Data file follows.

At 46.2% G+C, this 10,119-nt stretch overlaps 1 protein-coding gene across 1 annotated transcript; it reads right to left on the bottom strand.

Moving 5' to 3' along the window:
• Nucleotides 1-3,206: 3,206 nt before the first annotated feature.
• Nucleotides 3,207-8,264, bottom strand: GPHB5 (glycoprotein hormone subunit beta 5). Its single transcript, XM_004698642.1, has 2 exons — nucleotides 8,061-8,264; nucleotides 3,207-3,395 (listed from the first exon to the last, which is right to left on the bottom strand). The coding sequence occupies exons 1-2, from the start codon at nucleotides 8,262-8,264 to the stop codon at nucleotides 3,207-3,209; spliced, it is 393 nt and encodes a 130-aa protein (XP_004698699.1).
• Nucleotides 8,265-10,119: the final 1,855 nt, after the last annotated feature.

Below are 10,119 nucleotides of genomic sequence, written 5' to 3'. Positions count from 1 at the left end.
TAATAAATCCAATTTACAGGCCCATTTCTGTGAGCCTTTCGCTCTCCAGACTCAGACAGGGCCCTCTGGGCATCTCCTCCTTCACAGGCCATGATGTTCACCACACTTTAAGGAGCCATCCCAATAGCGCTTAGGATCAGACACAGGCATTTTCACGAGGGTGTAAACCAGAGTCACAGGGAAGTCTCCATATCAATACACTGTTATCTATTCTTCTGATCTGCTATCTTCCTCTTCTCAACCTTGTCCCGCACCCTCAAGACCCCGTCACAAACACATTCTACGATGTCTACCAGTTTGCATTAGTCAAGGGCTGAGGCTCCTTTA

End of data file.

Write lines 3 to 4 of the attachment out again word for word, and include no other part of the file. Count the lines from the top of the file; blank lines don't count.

• Nucleotides 1-3,206: 3,206 nt before the first annotated feature.
• Nucleotides 3,207-8,264, bottom strand: GPHB5 (glycoprotein hormone subunit beta 5). Its single transcript, XM_004698642.1, has 2 exons — nucleotides 8,061-8,264; nucleotides 3,207-3,395 (listed from the first exon to the last, which is right to left on the bottom strand). The coding sequence occupies exons 1-2, from the start codon at nucleotides 8,262-8,264 to the stop codon at nucleotides 3,207-3,209; spliced, it is 393 nt and encodes a 130-aa protein (XP_004698699.1).